The UK’s accession to the HCCC aims to provide legal certainty by securing existing and future choice of forum agreements in favour of UK courts (or courts of other jurisdictions). Jurisdiction clauses giving exclusive jurisdiction to the London courts in particular are widespread, especially in financial and insurance contracts. For example, interbank loans typically contain a choice of forum for London courts, as do derivative contracts, collateralised finance agreements and other wholesale financial contracts. This is so not only when these agreements are concluded between parties of different jurisdictions, but also in purely domestic transactions.
At present, the Brussels Ibis Regulation requires all other courts within the EU to respect a choice of forum agreement in favour of the court of another Member State. However, when the UK’s membership to the EU ceases to exist, the UK will no longer be a Member State within the meaning of the Brussels Ibis Regulation. As a consequence, the Regulation does not oblige the other Member States’ courts to give effect to a choice of court agreement for the UK courts, leaving the extent to which a court is bound to respect such jurisdiction clause to the national level. Absent an alternative solution, after Brexit it may thus differ from Member State to Member State whether Member State courts will recognize any choice for UK courts.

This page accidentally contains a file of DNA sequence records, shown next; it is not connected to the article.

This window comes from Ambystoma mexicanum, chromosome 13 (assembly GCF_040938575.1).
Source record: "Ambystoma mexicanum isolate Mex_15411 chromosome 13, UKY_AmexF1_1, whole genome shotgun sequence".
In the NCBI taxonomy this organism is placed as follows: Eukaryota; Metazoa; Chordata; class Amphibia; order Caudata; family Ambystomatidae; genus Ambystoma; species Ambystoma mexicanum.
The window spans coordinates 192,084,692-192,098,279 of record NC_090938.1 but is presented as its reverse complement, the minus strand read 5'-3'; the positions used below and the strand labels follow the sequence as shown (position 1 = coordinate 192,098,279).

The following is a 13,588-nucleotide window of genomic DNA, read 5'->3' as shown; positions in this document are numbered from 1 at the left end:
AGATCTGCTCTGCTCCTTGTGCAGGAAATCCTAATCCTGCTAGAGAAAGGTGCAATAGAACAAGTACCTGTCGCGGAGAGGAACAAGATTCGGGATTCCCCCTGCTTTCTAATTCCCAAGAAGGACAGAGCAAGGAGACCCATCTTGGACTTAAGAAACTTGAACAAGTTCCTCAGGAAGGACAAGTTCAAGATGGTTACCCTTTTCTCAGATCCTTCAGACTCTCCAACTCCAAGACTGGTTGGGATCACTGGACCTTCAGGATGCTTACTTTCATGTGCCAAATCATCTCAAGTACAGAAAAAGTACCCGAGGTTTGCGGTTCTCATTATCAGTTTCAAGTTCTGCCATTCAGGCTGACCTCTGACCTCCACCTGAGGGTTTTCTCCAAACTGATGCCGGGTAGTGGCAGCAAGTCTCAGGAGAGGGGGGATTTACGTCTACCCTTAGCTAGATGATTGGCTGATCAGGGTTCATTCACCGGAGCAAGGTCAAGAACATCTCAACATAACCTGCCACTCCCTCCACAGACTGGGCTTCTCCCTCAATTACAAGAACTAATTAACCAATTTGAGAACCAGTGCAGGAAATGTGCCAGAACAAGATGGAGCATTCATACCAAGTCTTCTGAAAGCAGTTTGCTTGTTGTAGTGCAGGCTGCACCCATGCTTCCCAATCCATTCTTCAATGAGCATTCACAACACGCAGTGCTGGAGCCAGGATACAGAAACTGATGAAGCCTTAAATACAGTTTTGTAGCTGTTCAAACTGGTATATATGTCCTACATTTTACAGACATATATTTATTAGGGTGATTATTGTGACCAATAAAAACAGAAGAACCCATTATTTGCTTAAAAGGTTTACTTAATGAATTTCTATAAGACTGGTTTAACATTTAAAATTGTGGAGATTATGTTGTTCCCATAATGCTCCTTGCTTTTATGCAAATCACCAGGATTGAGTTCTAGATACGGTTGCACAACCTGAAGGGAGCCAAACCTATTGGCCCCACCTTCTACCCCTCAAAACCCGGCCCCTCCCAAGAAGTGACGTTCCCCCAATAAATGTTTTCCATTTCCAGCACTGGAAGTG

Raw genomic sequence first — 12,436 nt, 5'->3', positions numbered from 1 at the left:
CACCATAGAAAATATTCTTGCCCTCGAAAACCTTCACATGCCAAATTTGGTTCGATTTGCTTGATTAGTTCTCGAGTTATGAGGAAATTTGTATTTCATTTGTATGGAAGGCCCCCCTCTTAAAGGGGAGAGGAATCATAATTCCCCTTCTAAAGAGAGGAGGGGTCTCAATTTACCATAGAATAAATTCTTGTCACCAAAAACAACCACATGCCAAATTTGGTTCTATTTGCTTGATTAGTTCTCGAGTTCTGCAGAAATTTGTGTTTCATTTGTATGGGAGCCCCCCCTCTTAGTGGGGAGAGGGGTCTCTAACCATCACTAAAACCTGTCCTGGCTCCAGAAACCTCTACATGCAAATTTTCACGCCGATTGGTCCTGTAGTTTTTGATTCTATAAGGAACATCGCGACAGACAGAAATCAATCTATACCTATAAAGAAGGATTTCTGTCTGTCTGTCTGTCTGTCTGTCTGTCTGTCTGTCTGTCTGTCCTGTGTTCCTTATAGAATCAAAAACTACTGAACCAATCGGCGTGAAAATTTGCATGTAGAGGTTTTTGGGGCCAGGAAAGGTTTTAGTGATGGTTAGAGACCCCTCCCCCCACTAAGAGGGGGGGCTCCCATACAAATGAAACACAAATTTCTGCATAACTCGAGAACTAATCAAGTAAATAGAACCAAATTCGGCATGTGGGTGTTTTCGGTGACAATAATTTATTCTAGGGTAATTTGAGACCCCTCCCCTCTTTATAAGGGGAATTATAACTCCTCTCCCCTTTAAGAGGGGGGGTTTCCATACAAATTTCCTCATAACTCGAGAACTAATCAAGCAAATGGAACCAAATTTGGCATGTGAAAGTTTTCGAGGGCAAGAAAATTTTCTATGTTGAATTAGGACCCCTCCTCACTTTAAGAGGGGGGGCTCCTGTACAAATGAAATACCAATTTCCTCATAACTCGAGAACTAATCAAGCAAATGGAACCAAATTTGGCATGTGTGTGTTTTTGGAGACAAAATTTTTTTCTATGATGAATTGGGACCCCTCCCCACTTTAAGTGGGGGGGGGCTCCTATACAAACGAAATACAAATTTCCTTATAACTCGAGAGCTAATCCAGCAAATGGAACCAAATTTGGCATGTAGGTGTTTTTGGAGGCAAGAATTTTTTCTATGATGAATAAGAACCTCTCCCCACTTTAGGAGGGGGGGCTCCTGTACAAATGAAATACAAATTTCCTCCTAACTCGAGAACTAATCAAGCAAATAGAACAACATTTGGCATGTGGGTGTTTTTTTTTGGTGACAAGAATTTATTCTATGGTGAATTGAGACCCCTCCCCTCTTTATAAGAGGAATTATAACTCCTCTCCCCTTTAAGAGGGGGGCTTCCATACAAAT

Moreover, a judgment given by a UK court that has assumed jurisdiction on the basis of a choice of forum will no longer fall under the Regulation’s liberal rules on recognition and enforcement. Consequently, absent an alternative solution, judgments rendered by chosen UK courts after Brexit will not automatically be recognized and enforceable throughout the EU. Obviously, this would be disastrous for a significant number of agreements that are critical for financial stability.
Acceding to the HCCC provides a safety net for the two problems just identified, as under the HCCC, other Contracting States, including all EU Member States, remain obliged to respect any choice for UK courts as well as any judgment rendered on the basis of such a forum choice. Thus, the HCCC would prevent the risk of choice of forum clauses for UK courts and judgments rendered on that basis from becoming unenforceable after Brexit.